Beat 2. Tap your foot while strumming down, then lift your foot while strumming up and saying "We're".
Beat 3 (see video 03:45)
Beat 3. Tap your foot while you ghost strum down and say "caught", then lift your foot while strumming up and saying "in".
Beat 4 (see video 04:04)
Beat 4. Tap your foot while you strum down and say "a", then lift your foot while strumming up and saying "trap".
Once you're happy that each beat functions correctly on its own you can start building them together. First we'll pair beat 1 with beat 2 giving us the first half of the full line and beat 3 with beat 4 giving the second half. Now it's important to begin singing rather than only saying the words.
1st Half (see video 04:29)
2nd Half (see video 04:57)
Although we're still only dealing with small sections, it may at first be necessary to slow down to almost zero miles per hour to ensure that everything is functioning correctly.
Each time you get it perfect it gets easier.
How slow do you have to go to be sure
tthat everything's happening correctly?
Finally we bolt together the two halves to give the full bar.
The finished product! (see video 05:27)
Even if you can do the two halves easily, you'll probably need to slow right down when putting them together to make sure you get the whole bar perfect. Keep getting it correct and it soon comes up to speed! Monitoring your top speed over time on awkward sections will let you know for sure that your practice is working, or otherwise!
As you improve I predict you'll find there's a certain speed at which some "magic" happens and you move from consciously thinking about things to simply doing them! Working with students I can often hear this shift taking place as something in their brain clicks into gear once it's been "programmed" with enough correct repetitions. This is what we're aiming for!
The Real Deal
Here I've taken the same vocal line but this time added the famous guitar part from the original Elvis recording.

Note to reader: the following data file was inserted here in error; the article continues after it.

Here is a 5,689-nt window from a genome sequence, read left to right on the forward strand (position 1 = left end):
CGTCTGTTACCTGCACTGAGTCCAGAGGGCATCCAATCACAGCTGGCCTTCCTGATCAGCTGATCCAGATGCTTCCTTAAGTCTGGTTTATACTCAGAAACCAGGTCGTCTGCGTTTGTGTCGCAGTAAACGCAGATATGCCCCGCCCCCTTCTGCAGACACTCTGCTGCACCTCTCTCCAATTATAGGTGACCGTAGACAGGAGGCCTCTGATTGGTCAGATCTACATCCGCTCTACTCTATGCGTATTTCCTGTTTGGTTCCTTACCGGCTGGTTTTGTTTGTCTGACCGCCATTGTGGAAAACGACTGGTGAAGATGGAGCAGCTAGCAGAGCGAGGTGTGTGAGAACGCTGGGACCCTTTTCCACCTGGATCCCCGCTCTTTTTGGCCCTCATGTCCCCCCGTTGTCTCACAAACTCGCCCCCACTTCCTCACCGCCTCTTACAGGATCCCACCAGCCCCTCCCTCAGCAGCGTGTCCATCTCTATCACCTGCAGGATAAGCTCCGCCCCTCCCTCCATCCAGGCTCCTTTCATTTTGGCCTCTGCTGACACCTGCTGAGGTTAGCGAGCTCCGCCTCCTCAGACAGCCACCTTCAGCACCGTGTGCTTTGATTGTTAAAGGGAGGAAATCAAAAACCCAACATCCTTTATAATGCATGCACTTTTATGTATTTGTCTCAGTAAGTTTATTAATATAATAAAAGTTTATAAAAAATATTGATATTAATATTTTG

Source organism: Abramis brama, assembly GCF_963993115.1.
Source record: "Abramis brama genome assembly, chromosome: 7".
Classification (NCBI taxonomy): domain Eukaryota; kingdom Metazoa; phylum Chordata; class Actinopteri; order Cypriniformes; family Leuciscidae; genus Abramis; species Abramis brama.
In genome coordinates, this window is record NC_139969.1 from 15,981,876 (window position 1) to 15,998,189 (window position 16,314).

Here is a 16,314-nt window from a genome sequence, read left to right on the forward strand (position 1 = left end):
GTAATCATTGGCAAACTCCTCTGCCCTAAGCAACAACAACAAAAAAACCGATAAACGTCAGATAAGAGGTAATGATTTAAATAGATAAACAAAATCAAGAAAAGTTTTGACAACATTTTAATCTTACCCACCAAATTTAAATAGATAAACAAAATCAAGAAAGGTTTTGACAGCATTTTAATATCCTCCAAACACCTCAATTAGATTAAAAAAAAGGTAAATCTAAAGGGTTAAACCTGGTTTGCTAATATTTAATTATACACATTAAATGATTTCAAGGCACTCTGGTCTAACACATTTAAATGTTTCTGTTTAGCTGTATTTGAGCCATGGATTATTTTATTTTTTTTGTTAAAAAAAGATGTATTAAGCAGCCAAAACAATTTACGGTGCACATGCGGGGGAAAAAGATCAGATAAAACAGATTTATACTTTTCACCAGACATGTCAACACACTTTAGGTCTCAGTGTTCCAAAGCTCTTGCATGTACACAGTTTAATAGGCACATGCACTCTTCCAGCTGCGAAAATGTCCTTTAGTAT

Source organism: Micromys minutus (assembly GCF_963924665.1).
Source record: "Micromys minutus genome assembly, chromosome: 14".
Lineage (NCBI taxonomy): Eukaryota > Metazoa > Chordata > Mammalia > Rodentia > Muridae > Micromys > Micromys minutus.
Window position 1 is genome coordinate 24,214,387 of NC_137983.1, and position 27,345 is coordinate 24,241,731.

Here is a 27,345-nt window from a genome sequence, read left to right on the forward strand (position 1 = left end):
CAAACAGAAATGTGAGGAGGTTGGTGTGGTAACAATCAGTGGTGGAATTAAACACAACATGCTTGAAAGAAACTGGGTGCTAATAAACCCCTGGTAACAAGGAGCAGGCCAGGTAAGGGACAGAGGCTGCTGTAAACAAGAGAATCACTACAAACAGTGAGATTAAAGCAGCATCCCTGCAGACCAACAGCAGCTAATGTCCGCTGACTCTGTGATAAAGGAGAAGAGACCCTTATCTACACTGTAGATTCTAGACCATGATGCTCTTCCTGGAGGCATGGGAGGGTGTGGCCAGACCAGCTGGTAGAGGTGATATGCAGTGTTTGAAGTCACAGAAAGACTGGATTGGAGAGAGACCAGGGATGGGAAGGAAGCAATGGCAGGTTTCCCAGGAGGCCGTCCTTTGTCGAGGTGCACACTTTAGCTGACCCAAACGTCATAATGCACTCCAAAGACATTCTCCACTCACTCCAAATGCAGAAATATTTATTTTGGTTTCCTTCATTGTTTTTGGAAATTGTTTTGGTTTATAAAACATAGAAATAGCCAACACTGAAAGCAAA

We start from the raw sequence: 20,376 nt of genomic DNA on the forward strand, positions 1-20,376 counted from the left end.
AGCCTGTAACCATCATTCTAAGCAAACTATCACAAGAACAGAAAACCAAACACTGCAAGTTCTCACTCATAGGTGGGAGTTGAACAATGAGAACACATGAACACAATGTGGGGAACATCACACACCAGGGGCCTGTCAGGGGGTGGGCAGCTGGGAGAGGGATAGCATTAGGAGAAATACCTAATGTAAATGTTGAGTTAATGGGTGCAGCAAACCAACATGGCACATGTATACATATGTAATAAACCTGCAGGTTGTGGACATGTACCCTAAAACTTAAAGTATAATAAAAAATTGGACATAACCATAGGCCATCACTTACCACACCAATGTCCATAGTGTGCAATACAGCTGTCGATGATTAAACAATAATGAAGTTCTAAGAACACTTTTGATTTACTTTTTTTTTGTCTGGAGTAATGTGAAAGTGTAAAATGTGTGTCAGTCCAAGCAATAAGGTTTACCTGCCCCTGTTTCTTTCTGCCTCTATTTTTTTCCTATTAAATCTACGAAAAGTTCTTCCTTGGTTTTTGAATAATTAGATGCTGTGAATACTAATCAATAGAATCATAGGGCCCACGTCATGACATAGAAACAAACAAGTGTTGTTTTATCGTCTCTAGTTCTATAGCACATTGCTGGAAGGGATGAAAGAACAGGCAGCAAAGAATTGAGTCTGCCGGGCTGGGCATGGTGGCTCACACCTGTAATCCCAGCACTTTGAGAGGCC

Just like Elvis! <ahem> (see video 07:25)
Although this is more complex, the approach outlined above will work just the same for this example. The biggest difference is that the guitar part now uses semiquavers (16th notes) on beat 3. If this stops you in your tracks, there's help in my free Crash Course in Taplature, sent to all subscribers, which includes examples of both vocal and guitar parts using semiquavers.
Remember - This Works for Everything!
Take this approach and apply it to anything you've ever struggled to sing while playing guitar. Make up your own Taplature or download ready made sheets here in the Taplature Shop.
We've only looked at a single bar today, but of course all music is made up of single bars. Find where your problems lie in the songs you want to sing and pull them out like we've done here. Each time you learn a new combination it becomes part of what I call your "rhythmic vocabulary", meaning that over time there will be fewer and fewer combinations that cause you trouble. Whenever you meet one though you'll know how to deal with it!
Anything in this article not clear?
What's the toughest thing you've ever
found to sing and play on guitar?
Got a challenge you think this method can't solve?
Bring your questions and thoughts to
where we can go even deeper!